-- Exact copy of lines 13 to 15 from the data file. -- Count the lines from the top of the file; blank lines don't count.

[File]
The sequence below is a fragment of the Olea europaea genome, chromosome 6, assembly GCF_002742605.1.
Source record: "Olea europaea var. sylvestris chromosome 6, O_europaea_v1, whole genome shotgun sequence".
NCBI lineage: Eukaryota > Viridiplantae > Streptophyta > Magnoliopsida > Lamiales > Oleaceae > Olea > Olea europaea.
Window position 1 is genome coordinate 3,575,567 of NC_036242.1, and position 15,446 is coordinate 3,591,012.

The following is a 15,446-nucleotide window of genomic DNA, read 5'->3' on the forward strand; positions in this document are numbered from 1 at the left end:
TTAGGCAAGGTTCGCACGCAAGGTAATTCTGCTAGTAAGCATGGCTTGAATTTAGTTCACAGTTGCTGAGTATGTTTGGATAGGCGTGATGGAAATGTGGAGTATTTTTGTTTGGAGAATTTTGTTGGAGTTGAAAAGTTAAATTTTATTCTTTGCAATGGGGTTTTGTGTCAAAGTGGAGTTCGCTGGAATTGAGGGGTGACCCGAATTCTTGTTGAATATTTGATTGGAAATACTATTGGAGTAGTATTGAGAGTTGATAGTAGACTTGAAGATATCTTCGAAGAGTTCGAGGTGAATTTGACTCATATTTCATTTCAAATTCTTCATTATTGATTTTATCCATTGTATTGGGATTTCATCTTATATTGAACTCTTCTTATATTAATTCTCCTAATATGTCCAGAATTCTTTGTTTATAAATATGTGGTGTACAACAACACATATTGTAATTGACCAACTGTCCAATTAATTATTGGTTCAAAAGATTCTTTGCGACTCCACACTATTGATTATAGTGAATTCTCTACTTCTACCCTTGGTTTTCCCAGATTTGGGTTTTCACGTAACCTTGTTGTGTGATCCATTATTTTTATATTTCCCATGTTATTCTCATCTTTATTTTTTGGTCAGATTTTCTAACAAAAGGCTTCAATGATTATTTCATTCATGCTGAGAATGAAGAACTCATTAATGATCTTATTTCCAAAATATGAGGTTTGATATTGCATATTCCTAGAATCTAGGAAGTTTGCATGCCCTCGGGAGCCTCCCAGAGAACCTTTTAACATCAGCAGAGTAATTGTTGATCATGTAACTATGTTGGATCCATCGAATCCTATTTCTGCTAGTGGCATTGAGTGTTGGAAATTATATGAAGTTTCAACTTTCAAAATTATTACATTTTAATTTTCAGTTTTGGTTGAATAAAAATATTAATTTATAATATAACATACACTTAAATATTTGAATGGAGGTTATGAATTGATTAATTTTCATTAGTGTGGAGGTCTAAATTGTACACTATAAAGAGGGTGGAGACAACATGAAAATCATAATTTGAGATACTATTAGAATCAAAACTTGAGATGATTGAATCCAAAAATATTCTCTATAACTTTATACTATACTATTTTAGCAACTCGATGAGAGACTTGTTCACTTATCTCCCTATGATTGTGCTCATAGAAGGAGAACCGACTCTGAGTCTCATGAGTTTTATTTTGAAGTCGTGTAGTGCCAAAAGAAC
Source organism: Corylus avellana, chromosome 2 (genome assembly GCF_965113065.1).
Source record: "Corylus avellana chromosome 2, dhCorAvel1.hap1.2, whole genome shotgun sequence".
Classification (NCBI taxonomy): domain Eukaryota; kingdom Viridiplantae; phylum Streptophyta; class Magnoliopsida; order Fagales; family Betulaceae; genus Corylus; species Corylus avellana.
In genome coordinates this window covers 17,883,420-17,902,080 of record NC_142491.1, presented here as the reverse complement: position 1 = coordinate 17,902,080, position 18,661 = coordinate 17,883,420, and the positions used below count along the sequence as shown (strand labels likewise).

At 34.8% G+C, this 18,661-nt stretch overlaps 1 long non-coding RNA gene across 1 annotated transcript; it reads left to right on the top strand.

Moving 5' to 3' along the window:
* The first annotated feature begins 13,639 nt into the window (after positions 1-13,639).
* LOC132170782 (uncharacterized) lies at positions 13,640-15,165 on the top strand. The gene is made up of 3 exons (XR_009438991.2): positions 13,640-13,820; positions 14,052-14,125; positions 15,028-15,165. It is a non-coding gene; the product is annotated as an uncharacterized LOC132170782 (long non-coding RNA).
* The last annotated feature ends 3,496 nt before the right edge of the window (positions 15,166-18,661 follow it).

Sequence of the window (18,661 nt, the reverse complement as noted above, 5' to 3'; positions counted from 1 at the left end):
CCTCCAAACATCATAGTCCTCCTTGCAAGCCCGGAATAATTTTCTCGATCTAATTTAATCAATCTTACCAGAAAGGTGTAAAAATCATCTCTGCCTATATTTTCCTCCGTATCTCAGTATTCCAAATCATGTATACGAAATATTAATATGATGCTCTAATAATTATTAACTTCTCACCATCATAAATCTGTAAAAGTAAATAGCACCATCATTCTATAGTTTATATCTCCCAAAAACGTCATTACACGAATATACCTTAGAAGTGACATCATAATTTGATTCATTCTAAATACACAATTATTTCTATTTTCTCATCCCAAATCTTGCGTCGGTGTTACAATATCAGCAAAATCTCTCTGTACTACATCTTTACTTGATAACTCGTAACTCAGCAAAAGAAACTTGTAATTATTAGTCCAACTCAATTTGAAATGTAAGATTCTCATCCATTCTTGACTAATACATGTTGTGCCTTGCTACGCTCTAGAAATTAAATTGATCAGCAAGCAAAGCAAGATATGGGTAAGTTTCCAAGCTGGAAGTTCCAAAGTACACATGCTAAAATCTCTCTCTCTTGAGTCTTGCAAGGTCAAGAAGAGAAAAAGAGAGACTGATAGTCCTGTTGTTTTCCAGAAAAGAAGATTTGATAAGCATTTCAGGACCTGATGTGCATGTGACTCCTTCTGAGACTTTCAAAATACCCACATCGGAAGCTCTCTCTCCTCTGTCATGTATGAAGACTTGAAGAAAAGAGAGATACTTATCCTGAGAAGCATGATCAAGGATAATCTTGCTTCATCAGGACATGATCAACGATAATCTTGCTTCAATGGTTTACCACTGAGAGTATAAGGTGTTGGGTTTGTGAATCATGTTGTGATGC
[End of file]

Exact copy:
* The first annotated feature begins 13,639 nt into the window (after positions 1-13,639).
* LOC132170782 (uncharacterized) lies at positions 13,640-15,165 on the top strand. The gene is made up of 3 exons (XR_009438991.2): positions 13,640-13,820; positions 14,052-14,125; positions 15,028-15,165. It is a non-coding gene; the product is annotated as an uncharacterized LOC132170782 (long non-coding RNA).
* The last annotated feature ends 3,496 nt before the right edge of the window (positions 15,166-18,661 follow it).